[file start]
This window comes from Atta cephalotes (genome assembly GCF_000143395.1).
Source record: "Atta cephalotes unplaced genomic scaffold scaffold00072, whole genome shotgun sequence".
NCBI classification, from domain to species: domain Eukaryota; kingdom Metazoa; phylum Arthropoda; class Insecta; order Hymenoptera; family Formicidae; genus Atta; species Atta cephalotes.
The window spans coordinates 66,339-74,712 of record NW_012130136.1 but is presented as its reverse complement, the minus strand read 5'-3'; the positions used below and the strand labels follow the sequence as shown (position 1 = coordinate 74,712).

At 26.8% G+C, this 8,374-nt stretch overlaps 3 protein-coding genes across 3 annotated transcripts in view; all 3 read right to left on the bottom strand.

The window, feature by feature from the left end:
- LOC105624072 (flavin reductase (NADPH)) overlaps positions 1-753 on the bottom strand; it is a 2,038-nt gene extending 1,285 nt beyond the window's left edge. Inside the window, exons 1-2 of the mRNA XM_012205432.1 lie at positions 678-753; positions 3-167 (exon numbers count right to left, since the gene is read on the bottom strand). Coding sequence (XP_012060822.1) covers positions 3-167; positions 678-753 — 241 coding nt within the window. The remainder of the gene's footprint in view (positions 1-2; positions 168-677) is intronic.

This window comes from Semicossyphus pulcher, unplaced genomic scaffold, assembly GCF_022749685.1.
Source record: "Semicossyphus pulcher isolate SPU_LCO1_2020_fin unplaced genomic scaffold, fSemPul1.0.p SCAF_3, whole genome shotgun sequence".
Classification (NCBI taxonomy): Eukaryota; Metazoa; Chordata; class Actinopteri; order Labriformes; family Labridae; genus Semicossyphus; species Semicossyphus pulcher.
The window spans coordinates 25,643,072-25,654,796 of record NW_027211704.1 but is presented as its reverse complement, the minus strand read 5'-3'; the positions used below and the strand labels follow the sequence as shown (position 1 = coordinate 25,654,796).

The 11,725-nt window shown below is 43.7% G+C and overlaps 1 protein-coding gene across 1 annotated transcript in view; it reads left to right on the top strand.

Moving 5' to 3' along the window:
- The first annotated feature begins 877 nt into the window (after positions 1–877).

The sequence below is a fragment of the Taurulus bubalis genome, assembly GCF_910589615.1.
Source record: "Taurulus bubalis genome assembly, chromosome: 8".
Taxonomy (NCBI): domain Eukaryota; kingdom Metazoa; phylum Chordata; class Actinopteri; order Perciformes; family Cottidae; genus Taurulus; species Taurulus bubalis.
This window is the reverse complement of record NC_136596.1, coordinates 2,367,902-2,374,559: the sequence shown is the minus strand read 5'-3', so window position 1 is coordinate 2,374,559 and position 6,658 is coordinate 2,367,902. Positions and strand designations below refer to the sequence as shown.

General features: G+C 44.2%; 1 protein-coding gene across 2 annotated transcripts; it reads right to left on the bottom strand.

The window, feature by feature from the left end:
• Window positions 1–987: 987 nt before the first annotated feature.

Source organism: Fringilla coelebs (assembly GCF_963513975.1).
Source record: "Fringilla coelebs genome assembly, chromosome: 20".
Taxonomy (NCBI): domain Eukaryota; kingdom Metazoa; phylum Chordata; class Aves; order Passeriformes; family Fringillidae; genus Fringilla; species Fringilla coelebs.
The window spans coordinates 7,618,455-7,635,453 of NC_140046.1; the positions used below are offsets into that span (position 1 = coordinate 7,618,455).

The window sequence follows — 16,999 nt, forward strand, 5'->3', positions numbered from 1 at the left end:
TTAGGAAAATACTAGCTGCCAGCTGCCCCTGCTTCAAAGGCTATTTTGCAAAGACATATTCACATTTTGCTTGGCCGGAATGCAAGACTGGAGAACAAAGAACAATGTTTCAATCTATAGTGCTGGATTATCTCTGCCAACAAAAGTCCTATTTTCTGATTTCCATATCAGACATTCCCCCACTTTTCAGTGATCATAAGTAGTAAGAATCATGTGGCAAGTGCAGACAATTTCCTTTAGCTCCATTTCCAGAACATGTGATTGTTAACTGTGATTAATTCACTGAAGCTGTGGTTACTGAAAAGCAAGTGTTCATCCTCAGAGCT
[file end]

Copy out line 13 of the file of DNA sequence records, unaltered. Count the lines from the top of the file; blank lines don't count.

Moving 5' to 3' along the window: